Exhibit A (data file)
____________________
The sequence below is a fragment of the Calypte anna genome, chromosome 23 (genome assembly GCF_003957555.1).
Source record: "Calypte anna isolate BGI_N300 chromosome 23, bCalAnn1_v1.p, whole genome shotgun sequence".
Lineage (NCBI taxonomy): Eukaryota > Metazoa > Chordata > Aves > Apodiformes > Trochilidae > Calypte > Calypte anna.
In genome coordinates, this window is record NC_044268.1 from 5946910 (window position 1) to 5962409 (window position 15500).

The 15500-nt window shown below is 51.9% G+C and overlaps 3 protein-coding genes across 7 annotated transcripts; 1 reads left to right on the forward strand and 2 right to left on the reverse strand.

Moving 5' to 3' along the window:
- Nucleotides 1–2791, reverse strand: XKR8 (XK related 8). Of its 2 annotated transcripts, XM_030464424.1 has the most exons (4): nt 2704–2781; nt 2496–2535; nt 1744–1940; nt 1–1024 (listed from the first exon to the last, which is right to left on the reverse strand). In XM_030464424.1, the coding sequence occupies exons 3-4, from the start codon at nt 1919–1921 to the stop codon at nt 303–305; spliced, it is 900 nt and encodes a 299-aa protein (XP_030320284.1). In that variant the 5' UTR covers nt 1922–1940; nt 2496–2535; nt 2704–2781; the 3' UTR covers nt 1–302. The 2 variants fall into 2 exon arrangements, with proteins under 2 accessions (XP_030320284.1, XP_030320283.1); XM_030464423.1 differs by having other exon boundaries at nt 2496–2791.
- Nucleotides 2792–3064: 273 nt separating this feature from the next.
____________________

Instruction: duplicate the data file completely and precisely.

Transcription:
The sequence below is a fragment of the Calypte anna genome, chromosome 23 (genome assembly GCF_003957555.1).
Source record: "Calypte anna isolate BGI_N300 chromosome 23, bCalAnn1_v1.p, whole genome shotgun sequence".
Lineage (NCBI taxonomy): Eukaryota > Metazoa > Chordata > Aves > Apodiformes > Trochilidae > Calypte > Calypte anna.
In genome coordinates, this window is record NC_044268.1 from 5946910 (window position 1) to 5962409 (window position 15500).

The 15500-nt window shown below is 51.9% G+C and overlaps 3 protein-coding genes across 7 annotated transcripts; 1 reads left to right on the forward strand and 2 right to left on the reverse strand.

Moving 5' to 3' along the window:
- Nucleotides 1–2791, reverse strand: XKR8 (XK related 8). Of its 2 annotated transcripts, XM_030464424.1 has the most exons (4): nt 2704–2781; nt 2496–2535; nt 1744–1940; nt 1–1024 (listed from the first exon to the last, which is right to left on the reverse strand). In XM_030464424.1, the coding sequence occupies exons 3-4, from the start codon at nt 1919–1921 to the stop codon at nt 303–305; spliced, it is 900 nt and encodes a 299-aa protein (XP_030320284.1). In that variant the 5' UTR covers nt 1922–1940; nt 2496–2535; nt 2704–2781; the 3' UTR covers nt 1–302. The 2 variants fall into 2 exon arrangements, with proteins under 2 accessions (XP_030320284.1, XP_030320283.1); XM_030464423.1 differs by having other exon boundaries at nt 2496–2791.
- Nucleotides 2792–3064: 273 nt separating this feature from the next.